South Australian Police Association president Mark Carroll leads March on Parliament House in fight for compensation

So Australian campaign

SEVERAL thousand police officers, their families and supporters have taken to the streets in a protest march at the provisions affecting them under the State Government’s new workers compensation legislation.

The rare protest — the last march took place in 1991 as part of an acrimonious pay dispute — was aimed at gaining support for a move to restore compensation and medical benefits for officers seriously injured in the line of duty.

The march, led by Police Association president Mark Carroll, his executive and workplace delegates, blocked two lanes of King William St and spread over two city blocks as it converged on Parliament House from Victoria Square.

The march was timed to garner support for an amendment to the Police Act being introduced in the Legislative Council later today by Family First’s Robert Brokenshire.

His amendment would restore benefits for injured police that have been taken away under the new Return to Work Act.

The Opposition and independents in the Upper House are planning to support the Brokenshire amendment, but the Government is opposing it and contending that seriously injured officers are adequately catered for under the Return to Work Act.

During the campaign, four officers have publicly detailed their injuries and described the impact of the new legislation on their financial futures.

The Government has disputed the validity of one officer’s case, but has not challenged the other three. It has stated a review of the new Act that will be undertaken after three years of operation will examine any anomalies or extraordinary cases that become evident.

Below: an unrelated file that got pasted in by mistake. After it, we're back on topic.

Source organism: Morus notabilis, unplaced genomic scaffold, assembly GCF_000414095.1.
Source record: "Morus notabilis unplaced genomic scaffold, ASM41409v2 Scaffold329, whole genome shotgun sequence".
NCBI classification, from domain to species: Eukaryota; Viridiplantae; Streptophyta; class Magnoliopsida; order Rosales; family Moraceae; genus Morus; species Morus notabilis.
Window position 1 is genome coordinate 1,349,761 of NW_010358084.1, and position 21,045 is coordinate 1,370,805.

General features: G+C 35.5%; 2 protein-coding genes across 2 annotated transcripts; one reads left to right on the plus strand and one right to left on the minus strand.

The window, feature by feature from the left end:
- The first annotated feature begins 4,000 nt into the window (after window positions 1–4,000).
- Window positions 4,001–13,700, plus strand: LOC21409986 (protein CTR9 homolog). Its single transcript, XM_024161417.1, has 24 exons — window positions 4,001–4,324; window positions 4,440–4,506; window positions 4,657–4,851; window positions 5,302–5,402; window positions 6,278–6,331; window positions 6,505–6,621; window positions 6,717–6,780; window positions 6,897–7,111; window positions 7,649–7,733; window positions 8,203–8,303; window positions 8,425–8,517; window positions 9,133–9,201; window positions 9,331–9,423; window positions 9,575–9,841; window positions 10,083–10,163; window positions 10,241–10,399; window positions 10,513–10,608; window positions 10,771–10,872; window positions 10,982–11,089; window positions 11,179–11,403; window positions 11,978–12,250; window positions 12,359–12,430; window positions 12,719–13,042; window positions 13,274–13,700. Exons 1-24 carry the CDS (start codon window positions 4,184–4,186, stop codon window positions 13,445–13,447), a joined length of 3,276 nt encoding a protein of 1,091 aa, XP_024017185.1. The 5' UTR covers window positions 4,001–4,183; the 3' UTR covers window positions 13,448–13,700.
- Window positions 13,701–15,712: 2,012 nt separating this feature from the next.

Police Commissioner Grant Stevens this morning formally advised the association that he did not support the Brokenshire amendment.

In a letter he stated that he supports “the provision of adequate protection for police officers injured in the line of duty’’ but he was satisfied the review provision of the new Act would “enable any identified problems to be objectively considered and remedied in due course’’.

“I would support the introduction of increased protection for police officers injured in the line of duty if that eventually proves necessary, but I am not convinced that the Amendment Bill in its current form or any other form of amendment is required at this stage,’’ he stated.

After the protest Attorney-General John Rau confirmed the Government did not support the move and said the union owed Mr Stevens an apology for suggesting he was not looking after his officers.

Mr Rau did concede, though, that there may be “gaps” in the laws.

He said he’d had “reflective” discussions with other emergency services workers about whether there should be special considerations for people who work in “unsafe, uncontrolled environments”.

“The knee-jerk reaction of the Brokenshire Bill, which would basically mean police are carved out as a special group and were given benefits way beyond what the old or scheme could offer, is quite frankly not OK and we do not support it,” Mr Rau said.

“My concern is that we have a calm, informed and reflective consideration of whether there are indeed gaps in the support provided to these workers across Government who work in unsafe environments where there is no control of the environment.”

Under the new Return to Work Act there are caps on compensation for all injured workers, along with a two-year cap on income maintenance and a three-year cap on medical expenses.

Only workers who exceed a 30 per cent impairment scale will receive any benefits beyond those caps — excluding the vast majority of police injured on duty.

Mr Carroll said he was “disappointed’’ Mr Stevens had decided to follow the “government line’’ on the issue.